• There’s actually a bug in the code. The copy_data method contains an input columns, which defines the column names for the table. It’s possible for columns to be an empty list. In fact, that’s the default value you gave it. A reviewer may suggest the following fix with a simple if-else control:
    if len(columns) > 0:
        cols_str = ','.join(columns)
        copy_sql = f'''COPY {schema}.{table} ({cols_str}) FROM STDIN WITH CSV DELIMITER E'{delimiter}' QUOTE '"' NULL '{null}';'''
    else:
        copy_sql = f'''COPY {schema}.{table} FROM STDIN WITH CSV DELIMITER E'{delimiter}' QUOTE '"' NULL '{null}';'''

Complexity

Since the code here is relatively simple, there aren’t really any major things to point out regarding complexity. A reviewer might raise some minor issues, such as:

  • Is the QUOTE clause necessary? The default value is already double-quoted.
  • Why include null as an input value?

Testing

The code snippet didn’t come with test code, so that should set off some alarm bells. Reviewers should be quick to notice when code hasn’t been tested, and not offer approvals until they’re confident that the changes work as intended. On top of requesting unit and integration tests, reviewers might ask if these tests meet the team’s bar for code coverage.

Naming

As a whole, the naming in this code is okay, but reviewers may have some suggestions for improvement. For example, the function name copy_data could be more descriptive. Something like copy_csv_data_to_table might work better, and it allows you to get rid of the comment directly above it.

Comments

There is only a single comment in this file, and if the author takes the naming suggestion, you can get rid of it. There aren’t really any other areas where including a comment is necessary in this sample.

Style

Style refers to coding best practices shared across a team. Reviewers might point out the following:

  • The copy_sql command is one long line of code that may exceed the codebase’s maximum line length. Consider breaking it up into multiple lines and formatting it so that it’s easier to read.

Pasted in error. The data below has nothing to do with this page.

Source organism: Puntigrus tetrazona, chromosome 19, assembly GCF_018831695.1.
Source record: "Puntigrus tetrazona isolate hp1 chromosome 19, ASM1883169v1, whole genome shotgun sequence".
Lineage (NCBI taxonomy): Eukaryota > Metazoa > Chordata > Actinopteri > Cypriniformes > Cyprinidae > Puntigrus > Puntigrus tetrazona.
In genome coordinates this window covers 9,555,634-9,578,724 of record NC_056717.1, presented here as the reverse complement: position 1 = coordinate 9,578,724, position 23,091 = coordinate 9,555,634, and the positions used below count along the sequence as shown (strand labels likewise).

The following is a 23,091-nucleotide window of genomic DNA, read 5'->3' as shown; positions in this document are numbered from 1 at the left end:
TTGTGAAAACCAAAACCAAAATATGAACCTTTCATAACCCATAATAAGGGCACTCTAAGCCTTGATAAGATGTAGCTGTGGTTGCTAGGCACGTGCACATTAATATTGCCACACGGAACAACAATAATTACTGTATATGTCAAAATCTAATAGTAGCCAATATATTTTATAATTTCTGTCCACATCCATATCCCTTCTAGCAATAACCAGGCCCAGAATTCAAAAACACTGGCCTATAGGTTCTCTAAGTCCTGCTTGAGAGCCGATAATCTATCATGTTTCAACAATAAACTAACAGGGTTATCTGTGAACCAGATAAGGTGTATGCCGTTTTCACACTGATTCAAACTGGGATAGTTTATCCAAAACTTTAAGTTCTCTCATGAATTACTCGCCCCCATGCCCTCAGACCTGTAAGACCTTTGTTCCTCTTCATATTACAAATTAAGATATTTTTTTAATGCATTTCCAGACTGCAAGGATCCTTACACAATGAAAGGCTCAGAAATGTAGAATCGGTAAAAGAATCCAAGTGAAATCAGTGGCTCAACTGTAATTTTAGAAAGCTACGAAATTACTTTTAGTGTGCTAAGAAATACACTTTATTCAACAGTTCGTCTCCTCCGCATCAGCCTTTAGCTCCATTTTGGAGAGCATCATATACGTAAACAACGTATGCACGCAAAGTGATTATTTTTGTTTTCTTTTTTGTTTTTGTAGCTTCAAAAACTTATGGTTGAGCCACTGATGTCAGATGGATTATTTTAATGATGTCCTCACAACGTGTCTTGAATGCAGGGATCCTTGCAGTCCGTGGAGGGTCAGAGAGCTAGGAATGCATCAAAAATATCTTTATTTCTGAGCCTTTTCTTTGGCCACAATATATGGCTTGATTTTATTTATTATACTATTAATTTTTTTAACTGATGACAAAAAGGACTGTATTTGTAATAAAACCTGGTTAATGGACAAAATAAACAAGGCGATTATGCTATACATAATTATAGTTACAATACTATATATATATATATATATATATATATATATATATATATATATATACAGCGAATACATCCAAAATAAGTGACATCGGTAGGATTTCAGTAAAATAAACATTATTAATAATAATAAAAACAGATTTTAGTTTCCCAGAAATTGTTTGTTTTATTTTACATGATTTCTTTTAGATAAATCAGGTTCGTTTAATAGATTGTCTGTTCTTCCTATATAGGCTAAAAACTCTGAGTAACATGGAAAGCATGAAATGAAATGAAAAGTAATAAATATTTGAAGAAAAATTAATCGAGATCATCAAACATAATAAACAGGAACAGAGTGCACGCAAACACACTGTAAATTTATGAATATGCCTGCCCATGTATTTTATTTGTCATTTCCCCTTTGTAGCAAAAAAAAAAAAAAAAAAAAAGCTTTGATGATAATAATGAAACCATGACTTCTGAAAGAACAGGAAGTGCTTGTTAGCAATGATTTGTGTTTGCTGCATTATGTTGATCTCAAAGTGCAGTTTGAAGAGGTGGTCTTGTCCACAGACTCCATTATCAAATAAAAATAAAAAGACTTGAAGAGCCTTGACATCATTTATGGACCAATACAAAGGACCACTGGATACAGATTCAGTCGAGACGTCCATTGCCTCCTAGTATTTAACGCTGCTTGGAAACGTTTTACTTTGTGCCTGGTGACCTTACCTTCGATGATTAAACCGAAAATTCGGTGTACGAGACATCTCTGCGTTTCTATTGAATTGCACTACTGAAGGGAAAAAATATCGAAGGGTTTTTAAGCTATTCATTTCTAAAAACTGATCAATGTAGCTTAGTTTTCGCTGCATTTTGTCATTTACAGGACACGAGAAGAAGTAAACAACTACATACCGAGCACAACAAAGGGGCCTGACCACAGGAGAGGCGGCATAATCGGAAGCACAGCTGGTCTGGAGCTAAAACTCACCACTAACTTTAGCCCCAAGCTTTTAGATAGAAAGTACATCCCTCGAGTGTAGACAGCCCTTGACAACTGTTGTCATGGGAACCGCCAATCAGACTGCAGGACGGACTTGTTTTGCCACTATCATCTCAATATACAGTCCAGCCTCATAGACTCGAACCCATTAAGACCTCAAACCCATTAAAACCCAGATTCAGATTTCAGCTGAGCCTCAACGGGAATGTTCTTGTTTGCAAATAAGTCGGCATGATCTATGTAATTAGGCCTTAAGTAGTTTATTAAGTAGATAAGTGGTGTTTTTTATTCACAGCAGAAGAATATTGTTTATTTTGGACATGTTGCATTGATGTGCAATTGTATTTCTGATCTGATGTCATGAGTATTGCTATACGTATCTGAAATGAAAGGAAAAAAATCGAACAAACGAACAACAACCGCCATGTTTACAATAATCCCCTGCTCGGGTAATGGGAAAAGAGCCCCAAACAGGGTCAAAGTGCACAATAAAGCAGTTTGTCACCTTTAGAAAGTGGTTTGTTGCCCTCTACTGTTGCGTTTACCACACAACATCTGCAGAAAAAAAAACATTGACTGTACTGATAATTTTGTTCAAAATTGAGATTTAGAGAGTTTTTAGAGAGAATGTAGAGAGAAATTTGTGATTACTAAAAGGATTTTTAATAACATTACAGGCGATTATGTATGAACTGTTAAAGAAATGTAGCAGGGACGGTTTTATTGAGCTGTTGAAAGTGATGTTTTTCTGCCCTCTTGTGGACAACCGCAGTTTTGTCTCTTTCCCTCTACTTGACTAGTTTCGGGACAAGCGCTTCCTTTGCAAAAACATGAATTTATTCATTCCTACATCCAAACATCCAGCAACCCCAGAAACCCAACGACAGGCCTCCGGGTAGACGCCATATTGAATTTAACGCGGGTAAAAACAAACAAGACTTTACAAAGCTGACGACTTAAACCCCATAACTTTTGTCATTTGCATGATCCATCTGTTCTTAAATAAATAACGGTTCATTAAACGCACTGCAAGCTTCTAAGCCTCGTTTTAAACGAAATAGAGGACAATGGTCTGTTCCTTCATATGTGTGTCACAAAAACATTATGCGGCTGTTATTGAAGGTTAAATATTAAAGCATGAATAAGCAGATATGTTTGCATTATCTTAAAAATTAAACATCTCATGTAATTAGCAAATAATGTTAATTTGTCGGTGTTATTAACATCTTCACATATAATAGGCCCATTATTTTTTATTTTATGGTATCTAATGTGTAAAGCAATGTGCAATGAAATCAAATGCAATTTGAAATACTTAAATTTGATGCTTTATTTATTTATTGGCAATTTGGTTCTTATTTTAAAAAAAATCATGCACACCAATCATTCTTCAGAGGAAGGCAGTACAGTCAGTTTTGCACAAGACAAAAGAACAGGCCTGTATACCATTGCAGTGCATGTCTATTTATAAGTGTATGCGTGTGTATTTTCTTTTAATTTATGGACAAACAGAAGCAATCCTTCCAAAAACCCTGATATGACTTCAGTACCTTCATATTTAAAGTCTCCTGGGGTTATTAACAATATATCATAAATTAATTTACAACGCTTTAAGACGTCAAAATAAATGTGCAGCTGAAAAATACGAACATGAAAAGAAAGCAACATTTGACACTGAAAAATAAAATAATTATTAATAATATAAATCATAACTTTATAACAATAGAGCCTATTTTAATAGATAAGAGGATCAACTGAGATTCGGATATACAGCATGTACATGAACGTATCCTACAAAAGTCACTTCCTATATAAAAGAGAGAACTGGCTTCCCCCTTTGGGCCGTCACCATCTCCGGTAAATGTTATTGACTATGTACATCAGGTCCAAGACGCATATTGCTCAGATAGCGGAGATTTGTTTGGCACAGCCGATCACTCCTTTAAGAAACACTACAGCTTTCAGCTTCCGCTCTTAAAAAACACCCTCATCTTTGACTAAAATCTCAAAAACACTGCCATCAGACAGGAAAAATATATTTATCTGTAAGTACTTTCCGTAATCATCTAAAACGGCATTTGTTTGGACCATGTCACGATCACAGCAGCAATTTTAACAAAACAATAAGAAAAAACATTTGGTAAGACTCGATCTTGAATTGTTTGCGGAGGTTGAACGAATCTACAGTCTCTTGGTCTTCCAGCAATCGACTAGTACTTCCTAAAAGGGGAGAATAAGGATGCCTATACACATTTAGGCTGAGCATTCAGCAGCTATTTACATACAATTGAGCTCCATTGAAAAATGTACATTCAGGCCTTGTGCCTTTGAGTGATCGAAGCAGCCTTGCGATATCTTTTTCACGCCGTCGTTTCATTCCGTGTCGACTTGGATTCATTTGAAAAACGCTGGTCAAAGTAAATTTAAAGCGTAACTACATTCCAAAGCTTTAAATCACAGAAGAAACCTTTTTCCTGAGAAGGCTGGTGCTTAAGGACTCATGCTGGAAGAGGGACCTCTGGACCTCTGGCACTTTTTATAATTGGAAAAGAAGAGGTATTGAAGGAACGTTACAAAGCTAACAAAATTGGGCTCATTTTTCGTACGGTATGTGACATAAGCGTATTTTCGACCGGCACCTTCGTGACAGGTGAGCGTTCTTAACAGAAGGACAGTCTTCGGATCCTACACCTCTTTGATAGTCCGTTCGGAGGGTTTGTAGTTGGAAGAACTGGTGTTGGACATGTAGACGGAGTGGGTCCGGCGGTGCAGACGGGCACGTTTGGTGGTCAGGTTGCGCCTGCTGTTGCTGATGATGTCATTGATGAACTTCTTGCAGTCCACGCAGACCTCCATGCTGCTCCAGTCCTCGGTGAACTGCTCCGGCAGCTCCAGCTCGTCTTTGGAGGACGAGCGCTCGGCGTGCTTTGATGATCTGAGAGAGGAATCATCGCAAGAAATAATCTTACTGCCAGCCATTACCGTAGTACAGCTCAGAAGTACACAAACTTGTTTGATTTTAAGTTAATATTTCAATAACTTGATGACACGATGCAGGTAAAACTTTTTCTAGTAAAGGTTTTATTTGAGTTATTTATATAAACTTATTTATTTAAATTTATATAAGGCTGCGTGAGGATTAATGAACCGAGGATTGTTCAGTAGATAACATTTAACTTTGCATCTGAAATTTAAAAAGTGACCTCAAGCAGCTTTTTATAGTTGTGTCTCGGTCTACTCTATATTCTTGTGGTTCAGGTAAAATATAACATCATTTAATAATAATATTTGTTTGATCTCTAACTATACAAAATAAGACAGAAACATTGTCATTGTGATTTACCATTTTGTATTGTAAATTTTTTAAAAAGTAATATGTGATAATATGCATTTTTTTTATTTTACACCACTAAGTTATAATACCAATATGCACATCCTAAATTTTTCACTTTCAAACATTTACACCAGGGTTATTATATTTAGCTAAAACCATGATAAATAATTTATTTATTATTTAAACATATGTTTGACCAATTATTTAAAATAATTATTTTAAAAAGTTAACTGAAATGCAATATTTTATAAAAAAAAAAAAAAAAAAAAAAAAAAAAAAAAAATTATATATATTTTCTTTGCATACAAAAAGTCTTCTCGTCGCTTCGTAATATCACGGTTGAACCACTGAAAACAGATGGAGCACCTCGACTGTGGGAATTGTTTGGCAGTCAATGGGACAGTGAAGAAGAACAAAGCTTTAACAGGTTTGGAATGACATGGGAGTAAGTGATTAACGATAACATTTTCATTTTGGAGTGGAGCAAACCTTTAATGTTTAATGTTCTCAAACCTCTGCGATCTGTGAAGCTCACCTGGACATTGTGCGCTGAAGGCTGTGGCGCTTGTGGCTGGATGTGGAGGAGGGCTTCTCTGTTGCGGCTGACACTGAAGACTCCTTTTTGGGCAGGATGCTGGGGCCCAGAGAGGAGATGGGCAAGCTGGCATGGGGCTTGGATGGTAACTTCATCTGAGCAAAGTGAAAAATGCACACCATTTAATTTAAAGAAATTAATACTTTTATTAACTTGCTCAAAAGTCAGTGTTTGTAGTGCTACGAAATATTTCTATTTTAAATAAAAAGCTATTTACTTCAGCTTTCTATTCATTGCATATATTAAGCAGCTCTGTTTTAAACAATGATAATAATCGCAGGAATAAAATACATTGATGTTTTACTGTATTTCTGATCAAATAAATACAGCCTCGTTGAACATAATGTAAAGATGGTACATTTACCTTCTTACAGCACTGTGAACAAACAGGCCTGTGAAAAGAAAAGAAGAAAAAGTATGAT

• The team might consider it a best practice to close and delete the cursor once you’re done with it. This means adding the following two lines to the end of the function implementation:
    cursor.close()
    del cursor

Documentation

This code snippet didn’t come with supporting documentation on how to use it. If this code is part of a larger scripts package, the author should document how to use it in a README file.

Benefits of Code Review in Data Engineering and the Value-Add for Data Teams

As you saw from the previous section, even with a relatively small code change, code reviews can quickly uncover issues that the author wasn’t originally aware of. If you’re not already convinced, code review helps create a healthy DataOps environment through the following main benefits:

Code Quality Improvements

In the example above, code review not only revealed a bug in the implementation, but also encouraged the author to use team best practices to maintain high code quality. Having one or two experts on the team review code helps strike the best balance between staying agile as a team and enforcing a high bar. Overall, your code will have fewer errors and better style.

Knowledge Sharing

Code review can help junior and senior developers alike learn and grow through knowledge sharing. The example highlighted the section above where the author hard-coded user credentials into the program. By looking into the suggestions, the author is better equipped to handle similar problems in the future.

Improved Documentation

Unfortunately, documentation is often seen as an afterthought to many developers. By focusing on documentation during code review, teams can ensure that it doesn’t get cast aside during the development cycle.

Conclusion

Start improving your code review processes in your DataOps team! In this article, you reviewed nine types of concerns that are frequently brought up during code review: design, scoping, functionality, complexity, testing, naming, comments, style, and documentation. To illustrate this, you performed an analysis on a data engineering code sample that copies data from a CSV file into a PostgreSQL database, and saw how doing so could significantly improve the original author’s code. To maintain high code quality moving forward, you might consider creating a checklist with all nine of these concerns to make sure they’re all addressed during each review. This helps keep your team’s best practices top-of-mind at all times.

Guest post written by Alexander Yu, thank you Alex!

Category: Data and Analytics